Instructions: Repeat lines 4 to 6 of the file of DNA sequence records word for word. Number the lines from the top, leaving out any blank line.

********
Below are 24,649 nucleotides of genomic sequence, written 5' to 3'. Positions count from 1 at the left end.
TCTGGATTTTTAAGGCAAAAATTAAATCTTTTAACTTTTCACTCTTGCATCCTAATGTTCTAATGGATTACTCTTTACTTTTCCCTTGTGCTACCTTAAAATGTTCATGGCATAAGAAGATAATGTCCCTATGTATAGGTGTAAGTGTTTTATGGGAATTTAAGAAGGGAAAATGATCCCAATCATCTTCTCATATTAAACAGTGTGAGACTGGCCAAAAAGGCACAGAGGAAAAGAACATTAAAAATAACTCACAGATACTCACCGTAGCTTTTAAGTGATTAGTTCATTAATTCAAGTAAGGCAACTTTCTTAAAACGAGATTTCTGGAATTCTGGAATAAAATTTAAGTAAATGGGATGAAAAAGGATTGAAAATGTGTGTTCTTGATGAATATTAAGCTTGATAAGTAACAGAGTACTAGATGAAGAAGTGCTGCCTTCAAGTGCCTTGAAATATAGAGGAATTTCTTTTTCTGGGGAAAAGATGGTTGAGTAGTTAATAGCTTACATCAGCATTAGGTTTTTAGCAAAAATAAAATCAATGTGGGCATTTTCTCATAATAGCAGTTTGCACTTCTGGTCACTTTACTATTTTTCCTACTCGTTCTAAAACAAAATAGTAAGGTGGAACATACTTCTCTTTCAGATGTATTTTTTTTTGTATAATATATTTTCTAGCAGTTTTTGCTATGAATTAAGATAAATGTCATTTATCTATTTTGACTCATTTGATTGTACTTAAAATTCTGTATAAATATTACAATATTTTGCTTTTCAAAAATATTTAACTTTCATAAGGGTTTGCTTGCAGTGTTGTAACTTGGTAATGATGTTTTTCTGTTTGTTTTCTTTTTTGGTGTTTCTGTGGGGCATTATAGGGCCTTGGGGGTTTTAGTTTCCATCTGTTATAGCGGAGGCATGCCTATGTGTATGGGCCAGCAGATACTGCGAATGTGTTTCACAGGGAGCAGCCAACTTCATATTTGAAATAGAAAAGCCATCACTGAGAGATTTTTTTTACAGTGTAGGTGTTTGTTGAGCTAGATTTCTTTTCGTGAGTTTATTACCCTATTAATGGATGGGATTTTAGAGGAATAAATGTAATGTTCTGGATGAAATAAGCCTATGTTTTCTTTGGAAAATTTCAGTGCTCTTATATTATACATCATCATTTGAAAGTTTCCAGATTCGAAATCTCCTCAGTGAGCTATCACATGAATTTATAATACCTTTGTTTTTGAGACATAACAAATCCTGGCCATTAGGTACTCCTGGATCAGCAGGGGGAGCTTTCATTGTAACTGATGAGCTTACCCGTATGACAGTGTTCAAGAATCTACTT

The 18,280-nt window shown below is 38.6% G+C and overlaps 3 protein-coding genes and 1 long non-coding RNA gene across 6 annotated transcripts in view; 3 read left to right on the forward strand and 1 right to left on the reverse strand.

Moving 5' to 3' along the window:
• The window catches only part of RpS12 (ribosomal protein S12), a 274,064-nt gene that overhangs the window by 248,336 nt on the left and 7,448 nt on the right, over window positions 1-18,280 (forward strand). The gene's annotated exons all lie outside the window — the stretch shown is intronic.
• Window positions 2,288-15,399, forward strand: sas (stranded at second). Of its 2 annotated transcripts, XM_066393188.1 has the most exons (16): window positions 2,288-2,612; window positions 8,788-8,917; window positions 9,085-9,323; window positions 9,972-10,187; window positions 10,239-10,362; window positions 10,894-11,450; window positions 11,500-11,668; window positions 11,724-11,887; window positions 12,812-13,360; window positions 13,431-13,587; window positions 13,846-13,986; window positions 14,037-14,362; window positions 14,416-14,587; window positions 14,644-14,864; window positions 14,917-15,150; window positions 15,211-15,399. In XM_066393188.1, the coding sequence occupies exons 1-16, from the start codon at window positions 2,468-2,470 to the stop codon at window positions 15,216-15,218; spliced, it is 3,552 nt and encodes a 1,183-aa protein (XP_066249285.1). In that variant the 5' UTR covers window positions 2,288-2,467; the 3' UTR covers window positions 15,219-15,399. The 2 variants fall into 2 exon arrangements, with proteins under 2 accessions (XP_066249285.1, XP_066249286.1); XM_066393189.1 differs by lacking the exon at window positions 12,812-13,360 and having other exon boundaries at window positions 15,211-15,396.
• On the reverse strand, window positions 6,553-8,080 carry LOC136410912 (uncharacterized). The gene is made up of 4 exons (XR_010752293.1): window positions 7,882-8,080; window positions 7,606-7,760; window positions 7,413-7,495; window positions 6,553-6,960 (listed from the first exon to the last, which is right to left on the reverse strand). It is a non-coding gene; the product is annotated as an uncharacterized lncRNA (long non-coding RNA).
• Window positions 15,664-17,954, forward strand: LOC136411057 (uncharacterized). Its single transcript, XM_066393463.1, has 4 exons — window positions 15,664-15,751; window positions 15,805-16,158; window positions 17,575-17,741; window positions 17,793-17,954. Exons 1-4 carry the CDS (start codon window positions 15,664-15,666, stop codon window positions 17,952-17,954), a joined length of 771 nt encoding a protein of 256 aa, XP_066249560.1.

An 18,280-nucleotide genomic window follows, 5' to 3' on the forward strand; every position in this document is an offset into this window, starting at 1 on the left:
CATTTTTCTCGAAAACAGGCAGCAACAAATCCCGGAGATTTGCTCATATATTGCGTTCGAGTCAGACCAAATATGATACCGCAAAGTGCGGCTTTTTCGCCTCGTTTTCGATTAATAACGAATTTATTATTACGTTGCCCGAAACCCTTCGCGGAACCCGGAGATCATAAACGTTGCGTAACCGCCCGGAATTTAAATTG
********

Moving 5' to 3' along the window:
• The window catches only part of RpS12 (ribosomal protein S12), a 274,064-nt gene that overhangs the window by 248,336 nt on the left and 7,448 nt on the right, over window positions 1-18,280 (forward strand). The gene's annotated exons all lie outside the window — the stretch shown is intronic.
• Window positions 2,288-15,399, forward strand: sas (stranded at second). Of its 2 annotated transcripts, XM_066393188.1 has the most exons (16): window positions 2,288-2,612; window positions 8,788-8,917; window positions 9,085-9,323; window positions 9,972-10,187; window positions 10,239-10,362; window positions 10,894-11,450; window positions 11,500-11,668; window positions 11,724-11,887; window positions 12,812-13,360; window positions 13,431-13,587; window positions 13,846-13,986; window positions 14,037-14,362; window positions 14,416-14,587; window positions 14,644-14,864; window positions 14,917-15,150; window positions 15,211-15,399. In XM_066393188.1, the coding sequence occupies exons 1-16, from the start codon at window positions 2,468-2,470 to the stop codon at window positions 15,216-15,218; spliced, it is 3,552 nt and encodes a 1,183-aa protein (XP_066249285.1). In that variant the 5' UTR covers window positions 2,288-2,467; the 3' UTR covers window positions 15,219-15,399. The 2 variants fall into 2 exon arrangements, with proteins under 2 accessions (XP_066249285.1, XP_066249286.1); XM_066393189.1 differs by lacking the exon at window positions 12,812-13,360 and having other exon boundaries at window positions 15,211-15,396.